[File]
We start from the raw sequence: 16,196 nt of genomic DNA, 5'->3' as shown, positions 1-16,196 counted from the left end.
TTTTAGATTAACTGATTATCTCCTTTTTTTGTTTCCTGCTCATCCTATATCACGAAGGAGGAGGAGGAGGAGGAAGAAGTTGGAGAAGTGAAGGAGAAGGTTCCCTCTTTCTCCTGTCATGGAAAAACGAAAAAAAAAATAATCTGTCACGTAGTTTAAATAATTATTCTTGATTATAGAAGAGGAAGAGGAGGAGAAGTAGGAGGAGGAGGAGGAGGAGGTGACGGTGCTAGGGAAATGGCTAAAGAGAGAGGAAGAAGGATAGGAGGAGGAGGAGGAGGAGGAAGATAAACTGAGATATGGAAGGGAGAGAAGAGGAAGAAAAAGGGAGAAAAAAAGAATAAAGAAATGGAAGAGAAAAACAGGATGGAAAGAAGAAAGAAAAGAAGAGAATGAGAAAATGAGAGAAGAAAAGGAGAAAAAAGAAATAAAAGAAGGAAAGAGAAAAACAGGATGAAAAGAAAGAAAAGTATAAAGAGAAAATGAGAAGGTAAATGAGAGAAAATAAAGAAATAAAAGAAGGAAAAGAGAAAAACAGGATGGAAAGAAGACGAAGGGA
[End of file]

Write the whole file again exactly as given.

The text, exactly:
We start from the raw sequence: 16,196 nt of genomic DNA, 5'->3' as shown, positions 1-16,196 counted from the left end.
TTTTAGATTAACTGATTATCTCCTTTTTTTGTTTCCTGCTCATCCTATATCACGAAGGAGGAGGAGGAGGAGGAAGAAGTTGGAGAAGTGAAGGAGAAGGTTCCCTCTTTCTCCTGTCATGGAAAAACGAAAAAAAAAATAATCTGTCACGTAGTTTAAATAATTATTCTTGATTATAGAAGAGGAAGAGGAGGAGAAGTAGGAGGAGGAGGAGGAGGAGGTGACGGTGCTAGGGAAATGGCTAAAGAGAGAGGAAGAAGGATAGGAGGAGGAGGAGGAGGAGGAAGATAAACTGAGATATGGAAGGGAGAGAAGAGGAAGAAAAAGGGAGAAAAAAAGAATAAAGAAATGGAAGAGAAAAACAGGATGGAAAGAAGAAAGAAAAGAAGAGAATGAGAAAATGAGAGAAGAAAAGGAGAAAAAAGAAATAAAAGAAGGAAAGAGAAAAACAGGATGAAAAGAAAGAAAAGTATAAAGAGAAAATGAGAAGGTAAATGAGAGAAAATAAAGAAATAAAAGAAGGAAAAGAGAAAAACAGGATGGAAAGAAGACGAAGGGA